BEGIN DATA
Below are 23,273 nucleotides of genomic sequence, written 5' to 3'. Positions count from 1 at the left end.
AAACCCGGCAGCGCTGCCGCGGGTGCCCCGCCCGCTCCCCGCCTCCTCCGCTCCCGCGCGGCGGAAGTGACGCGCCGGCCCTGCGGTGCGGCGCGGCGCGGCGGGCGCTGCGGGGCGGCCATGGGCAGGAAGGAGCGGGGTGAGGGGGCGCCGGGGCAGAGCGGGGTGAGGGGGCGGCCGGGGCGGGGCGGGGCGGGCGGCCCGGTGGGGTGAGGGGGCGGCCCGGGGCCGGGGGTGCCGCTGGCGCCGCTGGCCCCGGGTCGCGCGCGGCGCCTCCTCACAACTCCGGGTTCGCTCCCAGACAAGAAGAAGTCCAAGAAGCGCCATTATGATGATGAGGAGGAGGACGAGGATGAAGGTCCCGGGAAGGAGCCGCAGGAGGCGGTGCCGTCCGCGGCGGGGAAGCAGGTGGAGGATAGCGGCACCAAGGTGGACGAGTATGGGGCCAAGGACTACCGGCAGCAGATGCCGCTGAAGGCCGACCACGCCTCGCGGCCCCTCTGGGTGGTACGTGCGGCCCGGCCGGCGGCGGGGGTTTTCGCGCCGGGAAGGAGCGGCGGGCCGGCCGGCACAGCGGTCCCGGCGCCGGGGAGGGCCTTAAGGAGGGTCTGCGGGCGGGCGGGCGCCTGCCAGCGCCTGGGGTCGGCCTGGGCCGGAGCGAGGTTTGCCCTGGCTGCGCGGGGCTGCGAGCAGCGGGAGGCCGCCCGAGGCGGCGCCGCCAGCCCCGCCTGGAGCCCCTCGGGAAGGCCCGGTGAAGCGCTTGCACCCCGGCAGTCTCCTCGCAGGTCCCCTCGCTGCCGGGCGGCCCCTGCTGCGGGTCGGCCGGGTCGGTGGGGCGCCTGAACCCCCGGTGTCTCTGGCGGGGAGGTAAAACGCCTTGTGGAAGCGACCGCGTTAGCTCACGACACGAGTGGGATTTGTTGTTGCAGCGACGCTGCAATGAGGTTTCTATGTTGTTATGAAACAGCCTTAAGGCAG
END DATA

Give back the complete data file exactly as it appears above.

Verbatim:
Below are 23,273 nucleotides of genomic sequence, written 5' to 3'. Positions count from 1 at the left end.
AAACCCGGCAGCGCTGCCGCGGGTGCCCCGCCCGCTCCCCGCCTCCTCCGCTCCCGCGCGGCGGAAGTGACGCGCCGGCCCTGCGGTGCGGCGCGGCGCGGCGGGCGCTGCGGGGCGGCCATGGGCAGGAAGGAGCGGGGTGAGGGGGCGCCGGGGCAGAGCGGGGTGAGGGGGCGGCCGGGGCGGGGCGGGGCGGGCGGCCCGGTGGGGTGAGGGGGCGGCCCGGGGCCGGGGGTGCCGCTGGCGCCGCTGGCCCCGGGTCGCGCGCGGCGCCTCCTCACAACTCCGGGTTCGCTCCCAGACAAGAAGAAGTCCAAGAAGCGCCATTATGATGATGAGGAGGAGGACGAGGATGAAGGTCCCGGGAAGGAGCCGCAGGAGGCGGTGCCGTCCGCGGCGGGGAAGCAGGTGGAGGATAGCGGCACCAAGGTGGACGAGTATGGGGCCAAGGACTACCGGCAGCAGATGCCGCTGAAGGCCGACCACGCCTCGCGGCCCCTCTGGGTGGTACGTGCGGCCCGGCCGGCGGCGGGGGTTTTCGCGCCGGGAAGGAGCGGCGGGCCGGCCGGCACAGCGGTCCCGGCGCCGGGGAGGGCCTTAAGGAGGGTCTGCGGGCGGGCGGGCGCCTGCCAGCGCCTGGGGTCGGCCTGGGCCGGAGCGAGGTTTGCCCTGGCTGCGCGGGGCTGCGAGCAGCGGGAGGCCGCCCGAGGCGGCGCCGCCAGCCCCGCCTGGAGCCCCTCGGGAAGGCCCGGTGAAGCGCTTGCACCCCGGCAGTCTCCTCGCAGGTCCCCTCGCTGCCGGGCGGCCCCTGCTGCGGGTCGGCCGGGTCGGTGGGGCGCCTGAACCCCCGGTGTCTCTGGCGGGGAGGTAAAACGCCTTGTGGAAGCGACCGCGTTAGCTCACGACACGAGTGGGATTTGTTGTTGCAGCGACGCTGCAATGAGGTTTCTATGTTGTTATGAAACAGCCTTAAGGCAG